That bit was one with which Obasanjo never reckoned and, instantly, his frustration at the failure to politically cut down Buhari was discernible. In the midst of some “not too young” who solicited his support at Abeokuta, Obasanjo’s performance to resuscitate his war on Buhari against the 2019 elections was pathetic. The normally boisterous former President in television accounts of his audience with the young lads was incoherent, jerky, occasionally lost in thought, struggling for ideas, scratching his head and lacking in confidence.
Like a boxing champion defending his title and finding his challenger dazed, Buhari chose that moment to land the knockout blow as he announced his intention to run in 2019. Stunned, it’s been total silence from Obasanjo since then.
For the 2019 presidential election, Buhari was to face the strongest opposition from People’s Democratic Party, the political platform on which Obasanjo ruled for eight years as elected President. But for some unknown reasons, Obasanjo dismissed the same PDP, no matter the presidential candidate, as no substitute for APC. Obasanjo, thereby, enhanced the 2019 race for Buhari. In return, the PDP hierarchy is more bitter with Obasanjo than with Buhari. And most unusually with presidential elections not too far away, traditional rulers in the South West have been awarding pass mark to Buhari, an implied rebuff for Obasanjo.
There are certain misconceptions about Obasanjo, which are always cited as justification for his intermittent outbursts against other prominent Nigerians. Obasanjo is passionate about Nigeria? Only to the extent of running down contemporaries to enhance his own interests as he feels threatened. The truth, therefore, is that Obasanjo is passionate about himself. Those he had run down in the past were Nnamdi Azikiwe, Obafemi Awolowo, Shehu Shagari, Muhammadu Buhari (as military ruler), Ibrahim Babangida (as military ruler), Sani Abacha (as military ruler), Umaru Yar’Adua, Goodluck Jonathan and now Buhari again.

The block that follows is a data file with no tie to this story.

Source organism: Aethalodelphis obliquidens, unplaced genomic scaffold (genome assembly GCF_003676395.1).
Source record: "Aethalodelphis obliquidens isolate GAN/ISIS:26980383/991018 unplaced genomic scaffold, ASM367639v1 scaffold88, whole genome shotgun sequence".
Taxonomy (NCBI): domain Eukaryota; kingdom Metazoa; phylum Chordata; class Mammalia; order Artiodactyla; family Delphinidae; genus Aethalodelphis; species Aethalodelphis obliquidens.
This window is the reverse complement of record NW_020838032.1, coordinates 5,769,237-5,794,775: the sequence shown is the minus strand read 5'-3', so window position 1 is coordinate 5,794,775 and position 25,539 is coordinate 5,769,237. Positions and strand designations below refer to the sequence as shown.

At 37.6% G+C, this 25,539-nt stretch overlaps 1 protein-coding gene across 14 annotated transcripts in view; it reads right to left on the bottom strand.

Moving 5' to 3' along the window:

Obasanjo once publicly demanded of General Yakubu Gowon what the latter forgot in government to make him desire to contest presidential election. Yet the same Obasanjo not only turned round to contest the presidency but also unsuccessfully tried his luck as life president of Nigeria. Was that his passion for Nigeria? Even before President Yar’Adua took ill and died, Obasanjo already commenced running him down in world media merely because he would not allow Obasanjo to run government for him. If, therefore, Yar’Adua had survived and, as of right, tried to seek a second term, Obasanjo would have opposed him. And, of course, Obasanjo opposed the re-election of Jonathan. Is that being passionate about Nigeria?
There is the other most laughable impression that Obasanjo has such electoral or political influence to determine anybody’s political survival. Hence the young ones now dancing round Obasanjo in the hope he can get them elected as President, senators and governors.
Except as incumbent President who rigged his re-election for a second term in 2003, when, out of power, did Obasanjo ever succeed in personal aspiration for power even as a military officer? By the way, former American President Jimmy Carter, a major international observer for the 2003 re-election of Obasanjo, stood out as a Baptist clergy, and refused to sign the election result on the ground that the election was not free and fair. Also, as outgoing President in 2007, Obasanjo manipulated the PDP constitution to make only himself (as a former elected President) automatically eligible as chairman of the party’s Board of Trustees with more sweeping powers than the part’y’s national chairman. As soon as Obasanjo left Aso Rock, the PDP hierarchy called an emergency meeting with final plans to remove him as chairman of the party’s Board of Trustees. Obasanjo immediately resigned with the questionable claim that he was no longer in politics. He could not save himself.